THE SPECIAL SECTION THAT OPENS THIS ISSUE IS DEVOTED TO Technology Strategy for Electronic Marketplaces and is guest-edited by Eric K. Clemons and Yu-Ming Wang. The papers highlight the need for subtle strategic direction in the by now well-known tactics of information technology (IT) deployment in electronic markets. Excessive product customization can lead to a profit deficit for all market participants. Unless measures-such as those identified here-are taken, the regulation of insurance markets, undertaken in the face of genetic testing combined with data mining, can lead to market failure. The value of IT investments is subject to erosion after the implementation due to several factors that may prevent the value appropriation by the investing firm; specific collateral investments need to be planned to prevent this erosion. Taken together, the three papers, ably introduced by the Guest Editors, offer both results and methodologies to move our thinking about electronic markets to a higher level.
Strategic alliances have become a common means to combine core competencies of participating firms and to leverage the knowledge they have and create. Customer and supplier firms are a vital source of knowledge as well. In these partnering arrangements and supply networks, organizational learning needs to be augmented by interorganizational learning. Using grounded theory in the context of the disk-drive industry, Judy E. Scott analyzes the role IT can play in facilitating this learning. This work confirms once again that the deployment of advanced technology has to be complemented and leveraged by advanced thinking about and action directed at building several forms of trust. It provides an important link that explains why and shows how to use IT to link organizations at a deeper level.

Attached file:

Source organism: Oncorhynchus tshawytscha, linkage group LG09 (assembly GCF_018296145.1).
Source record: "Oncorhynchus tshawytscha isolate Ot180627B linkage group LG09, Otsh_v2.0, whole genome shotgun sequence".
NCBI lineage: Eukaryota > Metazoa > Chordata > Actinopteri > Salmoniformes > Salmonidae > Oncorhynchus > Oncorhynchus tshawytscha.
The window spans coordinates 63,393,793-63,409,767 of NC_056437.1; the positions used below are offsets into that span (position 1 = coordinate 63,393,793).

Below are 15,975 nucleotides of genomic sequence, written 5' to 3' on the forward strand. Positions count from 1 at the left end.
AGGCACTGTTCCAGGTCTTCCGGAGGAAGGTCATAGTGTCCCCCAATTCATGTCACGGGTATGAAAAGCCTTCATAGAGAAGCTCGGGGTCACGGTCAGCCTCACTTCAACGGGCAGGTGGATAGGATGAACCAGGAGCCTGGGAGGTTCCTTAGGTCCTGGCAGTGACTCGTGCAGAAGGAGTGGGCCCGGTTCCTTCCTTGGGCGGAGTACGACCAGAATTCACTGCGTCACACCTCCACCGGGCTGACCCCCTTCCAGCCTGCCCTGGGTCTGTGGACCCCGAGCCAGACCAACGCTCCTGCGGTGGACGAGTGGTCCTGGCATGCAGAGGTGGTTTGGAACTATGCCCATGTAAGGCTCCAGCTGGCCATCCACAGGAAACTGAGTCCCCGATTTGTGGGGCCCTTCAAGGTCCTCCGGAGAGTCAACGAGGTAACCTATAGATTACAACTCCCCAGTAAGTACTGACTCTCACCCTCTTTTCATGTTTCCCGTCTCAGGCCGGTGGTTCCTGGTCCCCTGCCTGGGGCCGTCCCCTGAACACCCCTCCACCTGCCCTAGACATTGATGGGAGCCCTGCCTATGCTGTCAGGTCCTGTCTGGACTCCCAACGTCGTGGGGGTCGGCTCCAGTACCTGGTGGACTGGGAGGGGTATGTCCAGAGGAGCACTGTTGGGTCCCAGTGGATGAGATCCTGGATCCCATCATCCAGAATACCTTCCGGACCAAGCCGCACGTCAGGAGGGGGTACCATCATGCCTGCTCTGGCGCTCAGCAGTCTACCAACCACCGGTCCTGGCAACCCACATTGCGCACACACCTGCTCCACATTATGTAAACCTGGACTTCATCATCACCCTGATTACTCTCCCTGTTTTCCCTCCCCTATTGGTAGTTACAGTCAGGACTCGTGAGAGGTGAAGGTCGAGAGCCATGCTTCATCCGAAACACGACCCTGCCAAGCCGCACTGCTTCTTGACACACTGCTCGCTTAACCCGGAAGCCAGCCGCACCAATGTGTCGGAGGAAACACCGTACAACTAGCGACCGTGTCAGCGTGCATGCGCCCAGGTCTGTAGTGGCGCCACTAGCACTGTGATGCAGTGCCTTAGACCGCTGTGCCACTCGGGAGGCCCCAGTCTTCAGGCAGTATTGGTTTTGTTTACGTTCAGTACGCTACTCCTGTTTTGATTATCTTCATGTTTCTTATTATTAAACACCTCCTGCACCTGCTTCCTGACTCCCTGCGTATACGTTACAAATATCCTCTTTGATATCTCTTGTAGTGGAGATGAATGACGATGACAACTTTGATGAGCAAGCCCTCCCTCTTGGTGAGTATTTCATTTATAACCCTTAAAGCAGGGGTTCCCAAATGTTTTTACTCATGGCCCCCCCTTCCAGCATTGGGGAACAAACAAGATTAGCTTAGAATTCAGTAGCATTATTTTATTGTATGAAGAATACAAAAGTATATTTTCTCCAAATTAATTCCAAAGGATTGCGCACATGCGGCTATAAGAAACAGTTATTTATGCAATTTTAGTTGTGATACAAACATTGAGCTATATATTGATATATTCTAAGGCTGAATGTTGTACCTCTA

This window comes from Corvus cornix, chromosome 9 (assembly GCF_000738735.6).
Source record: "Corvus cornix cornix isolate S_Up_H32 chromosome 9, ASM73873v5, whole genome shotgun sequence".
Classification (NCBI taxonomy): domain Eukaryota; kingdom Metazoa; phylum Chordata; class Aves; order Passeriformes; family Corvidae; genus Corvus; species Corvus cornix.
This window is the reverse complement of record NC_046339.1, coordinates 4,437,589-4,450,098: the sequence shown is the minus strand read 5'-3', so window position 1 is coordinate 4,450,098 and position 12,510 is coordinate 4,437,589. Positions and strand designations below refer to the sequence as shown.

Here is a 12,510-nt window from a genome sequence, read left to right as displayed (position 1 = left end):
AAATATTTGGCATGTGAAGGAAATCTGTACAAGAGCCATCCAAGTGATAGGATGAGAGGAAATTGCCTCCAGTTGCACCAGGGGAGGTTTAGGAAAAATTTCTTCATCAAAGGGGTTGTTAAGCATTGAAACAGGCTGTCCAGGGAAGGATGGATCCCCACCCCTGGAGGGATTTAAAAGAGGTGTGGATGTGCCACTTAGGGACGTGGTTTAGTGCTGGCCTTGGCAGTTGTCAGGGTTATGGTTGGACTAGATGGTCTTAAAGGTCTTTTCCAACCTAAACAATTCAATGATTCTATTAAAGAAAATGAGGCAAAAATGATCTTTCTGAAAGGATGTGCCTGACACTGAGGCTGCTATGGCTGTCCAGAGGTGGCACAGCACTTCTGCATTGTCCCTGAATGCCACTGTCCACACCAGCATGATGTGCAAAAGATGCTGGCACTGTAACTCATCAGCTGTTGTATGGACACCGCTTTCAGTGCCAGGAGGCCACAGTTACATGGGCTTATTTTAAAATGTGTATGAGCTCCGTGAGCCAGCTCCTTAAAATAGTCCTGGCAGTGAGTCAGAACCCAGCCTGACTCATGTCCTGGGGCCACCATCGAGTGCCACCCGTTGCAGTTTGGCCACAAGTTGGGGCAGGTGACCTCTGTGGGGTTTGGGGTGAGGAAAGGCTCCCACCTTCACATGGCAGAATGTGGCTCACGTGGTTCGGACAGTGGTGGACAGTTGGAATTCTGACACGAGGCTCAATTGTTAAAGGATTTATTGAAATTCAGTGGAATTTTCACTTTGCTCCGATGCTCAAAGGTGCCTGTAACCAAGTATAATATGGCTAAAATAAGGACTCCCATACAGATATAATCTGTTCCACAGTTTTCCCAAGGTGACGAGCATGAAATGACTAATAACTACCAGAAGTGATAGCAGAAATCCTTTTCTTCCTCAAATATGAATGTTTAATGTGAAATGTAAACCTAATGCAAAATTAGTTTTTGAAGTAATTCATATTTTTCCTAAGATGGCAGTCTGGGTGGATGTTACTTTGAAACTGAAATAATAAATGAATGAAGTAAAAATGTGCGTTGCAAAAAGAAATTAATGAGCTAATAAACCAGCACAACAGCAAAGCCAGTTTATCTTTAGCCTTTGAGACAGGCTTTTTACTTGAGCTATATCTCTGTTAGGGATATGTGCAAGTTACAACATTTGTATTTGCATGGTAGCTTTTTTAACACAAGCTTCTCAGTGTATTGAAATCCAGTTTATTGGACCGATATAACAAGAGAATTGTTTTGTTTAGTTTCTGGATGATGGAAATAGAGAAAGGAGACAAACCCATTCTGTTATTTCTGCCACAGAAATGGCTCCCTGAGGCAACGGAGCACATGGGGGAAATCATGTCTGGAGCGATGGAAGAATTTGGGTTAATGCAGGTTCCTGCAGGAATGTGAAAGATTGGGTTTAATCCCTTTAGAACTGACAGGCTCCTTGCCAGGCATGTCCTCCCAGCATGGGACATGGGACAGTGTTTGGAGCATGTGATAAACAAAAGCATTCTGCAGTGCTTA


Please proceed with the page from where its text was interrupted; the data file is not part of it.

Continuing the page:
Related to Scott's approach is the work presented by John Tillquist, who shows in vivid detail the process through which IT-enabled organizational change is being planned, to be cast into new realities. The author analyzes how the three categories of the organizational change rules are interpreted during the change planning, and what these interpretations lead to later on. Tillquist shows how bad things can happen to good plans. The consultants in the cases analyzed here constrain the available options to the detriment of exploiting unique organizational possibilities of the firms. The professional discourse is channeled within a narrow tunnel of a doctrine.
Explanation facility is an important component of knowledge-based systems (KBS), which help in product configuration, diagnosis, training, monitoring, process control, and other tasks. Based on cognitive theories, Ji-Ye Mao and Izak Benbasat design experiments to analyze the use of these explanations. Using process tracing, the authors establish empirically when explanations are requested and to what purpose they are used by novices and by experienced professionals. By providing explanations (in some cases, automatically) when they may be needed, and of the nature appropriate to the task and to the intended user, designers would be able to enhance the usefulness and acceptance of KBS and, ultimately, the level of performance of the overall person-machine system.
Group interaction processes are central to the outcomes achieved from the use of group support systems (GSS). Yet little research centers on the processes, as opposed to the outcomes. Here, Wayne Huang and K.K. Wei study the impacts of GSS and task on the task-directed and social interaction processes during the group's work. By adopting the influence perspective, the authors are able to parse the study of the processes and, going beyond the presented results, offer a rich program for future research.
Steering committees are a widely adopted means for guiding organizational MIS. They are able to bring multiple perspectives to such tasks as long-term planning, resource allocation, and the organization of the MIS function. Indeed, these high-level entities can play many roles in an organization. Jahangir Karimi, Anol Bhattacherjee, Yash P. Gupta, and Toni M. Somers study the relationship between the roles a steering committee plays in a firm and the level of IT management sophistication achieved by it. Beyond this, the study shows which dimensions of this sophistication are related to what roles of the committee. It goes without saying that the results will help in role development for steering committees.